12 SEO Concepts for Law Firms
Did you know that potential clients are already searching for you?
According to research, 96% of people in need of legal advice use a search engine, and 74% of visitors go to a law firm’s website and take an action. If you’re not trying to be found in search engines, then you’re missing out on opportunities to provide legal advice and gain clients every single day.
However, even SEO from just a few years ago should be updated with the latest methods. We look at some of the technical aspects of SEO with these visual guides.
12 SEO Concepts for Law Firms
SEO depends on the keywords you use, and for lawyers, it’s crucial to have in-depth keyword research. However, there’s so much more that goes into an SEO strategy today.
These 12 visuals show you just what these SEO terms mean and how to use these techniques for your law firm website.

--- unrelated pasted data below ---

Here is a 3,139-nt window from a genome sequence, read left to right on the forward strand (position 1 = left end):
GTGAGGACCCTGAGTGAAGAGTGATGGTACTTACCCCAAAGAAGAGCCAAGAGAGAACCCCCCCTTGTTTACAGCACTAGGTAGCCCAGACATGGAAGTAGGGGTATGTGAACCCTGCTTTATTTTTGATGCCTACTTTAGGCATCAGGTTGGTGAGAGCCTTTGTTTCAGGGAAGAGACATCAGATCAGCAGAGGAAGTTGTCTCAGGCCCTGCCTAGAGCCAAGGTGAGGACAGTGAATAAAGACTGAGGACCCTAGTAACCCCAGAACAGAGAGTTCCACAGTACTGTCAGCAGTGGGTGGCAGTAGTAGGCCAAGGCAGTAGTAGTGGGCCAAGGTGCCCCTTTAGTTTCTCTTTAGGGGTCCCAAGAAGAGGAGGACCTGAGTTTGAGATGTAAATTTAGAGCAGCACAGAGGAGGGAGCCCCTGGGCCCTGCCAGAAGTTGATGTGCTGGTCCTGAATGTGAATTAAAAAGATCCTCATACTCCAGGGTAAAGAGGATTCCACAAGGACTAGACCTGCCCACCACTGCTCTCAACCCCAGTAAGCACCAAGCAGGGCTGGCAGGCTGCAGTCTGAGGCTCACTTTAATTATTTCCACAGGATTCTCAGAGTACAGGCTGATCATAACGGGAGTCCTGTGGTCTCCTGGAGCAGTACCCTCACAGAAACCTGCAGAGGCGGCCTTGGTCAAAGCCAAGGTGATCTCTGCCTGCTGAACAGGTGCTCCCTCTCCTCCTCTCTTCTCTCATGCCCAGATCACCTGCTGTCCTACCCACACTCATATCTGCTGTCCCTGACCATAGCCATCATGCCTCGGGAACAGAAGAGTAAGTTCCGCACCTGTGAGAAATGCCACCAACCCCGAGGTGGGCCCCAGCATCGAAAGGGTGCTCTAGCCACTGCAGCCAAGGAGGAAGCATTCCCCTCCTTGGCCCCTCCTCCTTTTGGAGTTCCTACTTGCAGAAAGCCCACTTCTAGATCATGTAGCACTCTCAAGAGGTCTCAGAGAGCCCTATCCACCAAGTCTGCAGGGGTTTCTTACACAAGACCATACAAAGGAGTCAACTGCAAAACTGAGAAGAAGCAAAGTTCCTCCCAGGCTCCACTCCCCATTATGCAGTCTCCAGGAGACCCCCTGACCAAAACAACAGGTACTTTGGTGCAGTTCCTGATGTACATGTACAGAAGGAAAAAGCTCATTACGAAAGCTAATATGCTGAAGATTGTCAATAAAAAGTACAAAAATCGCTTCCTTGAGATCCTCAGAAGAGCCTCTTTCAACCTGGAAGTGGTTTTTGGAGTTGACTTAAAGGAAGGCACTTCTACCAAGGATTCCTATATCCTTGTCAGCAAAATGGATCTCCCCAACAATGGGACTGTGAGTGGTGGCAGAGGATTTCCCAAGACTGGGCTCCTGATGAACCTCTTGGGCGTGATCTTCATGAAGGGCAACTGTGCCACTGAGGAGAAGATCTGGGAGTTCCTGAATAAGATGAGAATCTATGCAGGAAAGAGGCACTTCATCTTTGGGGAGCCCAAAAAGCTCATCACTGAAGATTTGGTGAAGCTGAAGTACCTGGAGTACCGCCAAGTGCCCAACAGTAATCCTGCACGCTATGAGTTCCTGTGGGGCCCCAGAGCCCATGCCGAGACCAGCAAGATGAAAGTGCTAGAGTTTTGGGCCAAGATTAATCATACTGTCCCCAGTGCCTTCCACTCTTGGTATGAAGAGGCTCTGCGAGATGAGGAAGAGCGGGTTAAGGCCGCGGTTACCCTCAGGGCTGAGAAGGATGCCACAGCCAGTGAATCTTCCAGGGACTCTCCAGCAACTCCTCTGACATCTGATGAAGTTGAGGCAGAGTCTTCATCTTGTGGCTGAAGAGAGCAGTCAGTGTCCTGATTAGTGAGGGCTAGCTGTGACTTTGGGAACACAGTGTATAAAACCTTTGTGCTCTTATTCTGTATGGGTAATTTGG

1. Canonical Tags
Have you ever wanted to publish the exact content found on one page on another? You can if you take advantage of canonicals.
When using a canonical tag, you’re using the rel=”canonical” tag to tell search engines that the specified URL is the master copy of a single page. This prevents issues with search engine crawlers seeing duplicate content on multiple URLs on your own domain.
This is important as there is typically a variety of duplicate content that also includes unique content. Widespread duplicate content on your site can also diminish your rank in search engines. In addition, search engines may pick the wrong URL when ranking your content.
For search engines, every URL is a unique separate page. You may not even know that your site is duplicating content if you have an older CMS.
Key Takeaways for Law Firm Websites